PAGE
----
WORC September 2023 Program Recap
By Linda Gary, WORC President
Millennium Park Prairie Tour and Seed Collecting
There was a large crowd at Millennium Park for the September program focusing on prairies, seed collection, and winter sowing. Ginny Sines (Kent County Parks Volunteer Services Coordinator), Emily Padyjasek (Kent County Parks Volunteer Services Assistant) shared so much great information on the history of the park and its prairie. Barbara Zvirzdinis (Wild Ones River City Program Co-Chair) gave an interesting demonstration on how to plant native seeds in the fall; and overwinter them so the seedlings will be ready to transplant into your yard by spring. We were then able to walk through the prairie and collect seeds for our own landscapes or to donate to the Rogue River Park Prairie Restoration project.
Here are some of the highlights
- 1,500-acre park with an extensive trail network and variety of recreation opportunities
- We were encouraged to participate in a survey as the Kent County Parks Department is creating a new 5-year plan is decide how to dedicate their time and resources. You can tell them what parks, activities and experiences are important to you by taking the survey https://www.surveymonkey.com/r/ZJLKPG9
- In 2013, 10 acres were planted with native prairie forb and grass seeds from Cardno with many of the original species thriving today
- challenges include control/removal of invasive species (regular burning is preferred management technique but often hard to schedule due to weather conditions), climate change impacts prairie species survival, unauthorized seed harvesting can reduce seed bank, forb loss due to combination of all these factors.
- Michigan has lost 99% of its original prairies, so it’s especially important to preserve what’s left and to restore what we can.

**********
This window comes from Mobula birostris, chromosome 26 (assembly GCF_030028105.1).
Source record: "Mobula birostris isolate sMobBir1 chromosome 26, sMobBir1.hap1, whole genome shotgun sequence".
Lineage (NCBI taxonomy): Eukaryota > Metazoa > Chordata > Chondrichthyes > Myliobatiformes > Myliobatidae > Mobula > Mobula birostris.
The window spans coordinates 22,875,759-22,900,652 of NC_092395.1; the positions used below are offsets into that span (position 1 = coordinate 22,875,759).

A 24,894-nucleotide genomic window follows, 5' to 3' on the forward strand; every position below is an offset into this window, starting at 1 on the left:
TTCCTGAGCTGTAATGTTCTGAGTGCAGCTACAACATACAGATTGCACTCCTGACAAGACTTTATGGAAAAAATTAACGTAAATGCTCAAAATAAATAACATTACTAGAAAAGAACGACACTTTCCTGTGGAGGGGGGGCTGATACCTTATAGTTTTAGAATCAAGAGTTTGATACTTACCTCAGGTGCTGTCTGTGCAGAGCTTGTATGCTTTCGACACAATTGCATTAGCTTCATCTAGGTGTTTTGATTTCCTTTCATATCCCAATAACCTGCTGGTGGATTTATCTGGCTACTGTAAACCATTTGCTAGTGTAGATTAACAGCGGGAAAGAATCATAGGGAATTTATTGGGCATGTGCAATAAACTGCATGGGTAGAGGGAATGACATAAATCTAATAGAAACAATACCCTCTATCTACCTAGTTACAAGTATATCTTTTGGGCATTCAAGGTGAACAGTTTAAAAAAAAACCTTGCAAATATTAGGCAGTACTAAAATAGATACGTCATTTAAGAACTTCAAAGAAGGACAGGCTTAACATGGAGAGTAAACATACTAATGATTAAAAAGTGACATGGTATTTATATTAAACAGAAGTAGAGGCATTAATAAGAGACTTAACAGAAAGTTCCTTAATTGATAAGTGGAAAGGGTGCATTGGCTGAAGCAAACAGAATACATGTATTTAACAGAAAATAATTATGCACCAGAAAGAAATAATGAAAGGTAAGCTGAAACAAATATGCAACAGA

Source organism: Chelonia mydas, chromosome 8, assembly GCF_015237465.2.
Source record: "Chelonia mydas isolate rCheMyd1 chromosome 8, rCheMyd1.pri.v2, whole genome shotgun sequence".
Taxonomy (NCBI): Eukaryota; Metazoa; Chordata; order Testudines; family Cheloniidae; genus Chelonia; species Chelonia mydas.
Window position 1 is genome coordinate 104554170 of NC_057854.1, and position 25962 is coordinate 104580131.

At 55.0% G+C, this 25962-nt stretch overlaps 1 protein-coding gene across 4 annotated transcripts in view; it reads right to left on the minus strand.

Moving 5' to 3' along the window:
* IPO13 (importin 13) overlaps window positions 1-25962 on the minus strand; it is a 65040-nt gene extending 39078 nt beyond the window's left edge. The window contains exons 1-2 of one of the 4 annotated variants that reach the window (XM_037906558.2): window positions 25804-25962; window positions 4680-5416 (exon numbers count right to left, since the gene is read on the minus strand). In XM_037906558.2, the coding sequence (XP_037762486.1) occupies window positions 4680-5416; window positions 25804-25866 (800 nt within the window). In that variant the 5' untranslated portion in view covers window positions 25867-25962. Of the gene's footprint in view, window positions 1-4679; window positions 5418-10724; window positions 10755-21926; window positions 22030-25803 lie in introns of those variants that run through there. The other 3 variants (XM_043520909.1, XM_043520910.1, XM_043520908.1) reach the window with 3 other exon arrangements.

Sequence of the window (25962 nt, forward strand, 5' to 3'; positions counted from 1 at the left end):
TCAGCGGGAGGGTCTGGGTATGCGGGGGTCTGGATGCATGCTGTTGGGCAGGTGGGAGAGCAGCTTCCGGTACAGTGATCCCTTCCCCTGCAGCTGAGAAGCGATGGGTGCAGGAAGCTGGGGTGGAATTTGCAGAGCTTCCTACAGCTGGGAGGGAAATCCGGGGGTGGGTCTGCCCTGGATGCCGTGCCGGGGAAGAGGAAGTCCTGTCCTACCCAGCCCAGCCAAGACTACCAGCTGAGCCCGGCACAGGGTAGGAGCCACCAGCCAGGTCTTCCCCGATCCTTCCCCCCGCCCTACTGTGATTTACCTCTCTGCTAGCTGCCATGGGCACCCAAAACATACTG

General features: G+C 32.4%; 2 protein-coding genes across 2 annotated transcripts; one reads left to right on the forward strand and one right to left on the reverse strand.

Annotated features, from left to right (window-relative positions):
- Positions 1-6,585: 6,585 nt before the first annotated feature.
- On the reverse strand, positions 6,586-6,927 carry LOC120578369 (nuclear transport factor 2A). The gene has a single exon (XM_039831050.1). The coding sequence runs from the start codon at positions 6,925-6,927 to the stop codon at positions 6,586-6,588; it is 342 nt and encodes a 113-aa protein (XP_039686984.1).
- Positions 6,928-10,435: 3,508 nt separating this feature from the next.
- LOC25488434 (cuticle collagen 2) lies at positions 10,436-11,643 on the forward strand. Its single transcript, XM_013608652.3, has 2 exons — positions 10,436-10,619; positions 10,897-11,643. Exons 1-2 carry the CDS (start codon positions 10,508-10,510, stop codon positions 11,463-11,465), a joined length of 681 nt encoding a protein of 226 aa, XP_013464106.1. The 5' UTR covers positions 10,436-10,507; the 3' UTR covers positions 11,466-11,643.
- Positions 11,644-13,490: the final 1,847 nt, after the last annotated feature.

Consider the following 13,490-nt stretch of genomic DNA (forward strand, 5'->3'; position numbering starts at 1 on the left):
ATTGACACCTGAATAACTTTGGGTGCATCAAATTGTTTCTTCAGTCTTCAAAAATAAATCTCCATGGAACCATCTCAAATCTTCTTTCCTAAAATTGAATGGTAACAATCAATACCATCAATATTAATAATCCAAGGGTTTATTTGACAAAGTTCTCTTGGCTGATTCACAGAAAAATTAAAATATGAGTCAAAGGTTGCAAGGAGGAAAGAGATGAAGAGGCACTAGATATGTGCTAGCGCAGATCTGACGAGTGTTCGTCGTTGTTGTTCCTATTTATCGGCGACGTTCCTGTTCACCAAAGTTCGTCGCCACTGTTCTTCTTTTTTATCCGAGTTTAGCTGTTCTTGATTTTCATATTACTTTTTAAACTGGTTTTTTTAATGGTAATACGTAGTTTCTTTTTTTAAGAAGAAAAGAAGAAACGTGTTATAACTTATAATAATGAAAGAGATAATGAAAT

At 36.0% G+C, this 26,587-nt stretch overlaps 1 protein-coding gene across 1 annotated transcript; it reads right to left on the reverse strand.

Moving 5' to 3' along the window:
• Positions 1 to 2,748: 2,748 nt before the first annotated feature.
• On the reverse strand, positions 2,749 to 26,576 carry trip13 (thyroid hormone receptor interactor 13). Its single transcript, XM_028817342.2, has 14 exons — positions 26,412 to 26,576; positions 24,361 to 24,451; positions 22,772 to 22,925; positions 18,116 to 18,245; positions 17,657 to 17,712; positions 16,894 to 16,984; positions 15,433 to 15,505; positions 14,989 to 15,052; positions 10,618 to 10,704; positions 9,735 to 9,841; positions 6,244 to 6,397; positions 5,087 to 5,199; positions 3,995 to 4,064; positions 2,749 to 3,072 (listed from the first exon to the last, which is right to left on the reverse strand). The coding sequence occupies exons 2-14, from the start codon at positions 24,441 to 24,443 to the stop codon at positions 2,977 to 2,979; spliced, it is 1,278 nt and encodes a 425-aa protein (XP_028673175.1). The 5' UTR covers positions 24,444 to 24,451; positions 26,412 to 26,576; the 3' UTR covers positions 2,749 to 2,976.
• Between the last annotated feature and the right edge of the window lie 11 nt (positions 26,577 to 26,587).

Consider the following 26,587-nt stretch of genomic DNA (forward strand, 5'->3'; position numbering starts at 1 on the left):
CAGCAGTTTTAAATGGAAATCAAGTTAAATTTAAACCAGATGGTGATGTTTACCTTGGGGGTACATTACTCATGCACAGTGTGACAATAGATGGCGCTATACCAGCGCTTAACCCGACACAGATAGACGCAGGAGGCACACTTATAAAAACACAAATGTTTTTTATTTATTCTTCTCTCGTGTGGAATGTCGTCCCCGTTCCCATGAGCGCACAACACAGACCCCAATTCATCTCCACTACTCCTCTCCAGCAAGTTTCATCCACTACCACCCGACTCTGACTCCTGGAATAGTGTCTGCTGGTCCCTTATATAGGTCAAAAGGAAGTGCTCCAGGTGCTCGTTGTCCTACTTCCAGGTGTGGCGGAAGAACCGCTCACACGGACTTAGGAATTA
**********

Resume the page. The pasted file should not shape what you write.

- Prairies are important because they…
- provide rare habitats for a diversity of pollinators and other wildlife
- act as a carbon sink → action against climate change
- have deep roots that prevent erosion and runoff, which leads to water pollution.
- This is the process of planting seeds in a container and leaving them outside during the winter months.
- The container protects the seeds from animals and harsh weather and allows them to germinate naturally in the spring.
- Use recycled containers as they are easy and inexpensive i.e. plastic gallon milk jugs (cut around the middle leaving a side intact to make a hinge) and large plastic salad containers.
- Punch holes in the top (so rain/snow can get in) and bottom (for drainage), fill with at least 3–4 inches of potting soil (no soil with seed starter or weed killer or strong fertilizer, also garden soil may be too dense), wet it well, sprinkle the seeds on top and cover lightly with more soil, replace the top, (if using a milk jug, you can tape it shut with duct tape.) Then place container outside in a spot that gets rain/snow and a mix of sun and shade.
- Watch for sprouts in the spring!
Walking through the prairie to collect seeds after the speakers were finished was a perfect way to spend a warm autumn evening. The grasses and forbs were quite beautiful in the soft golden light.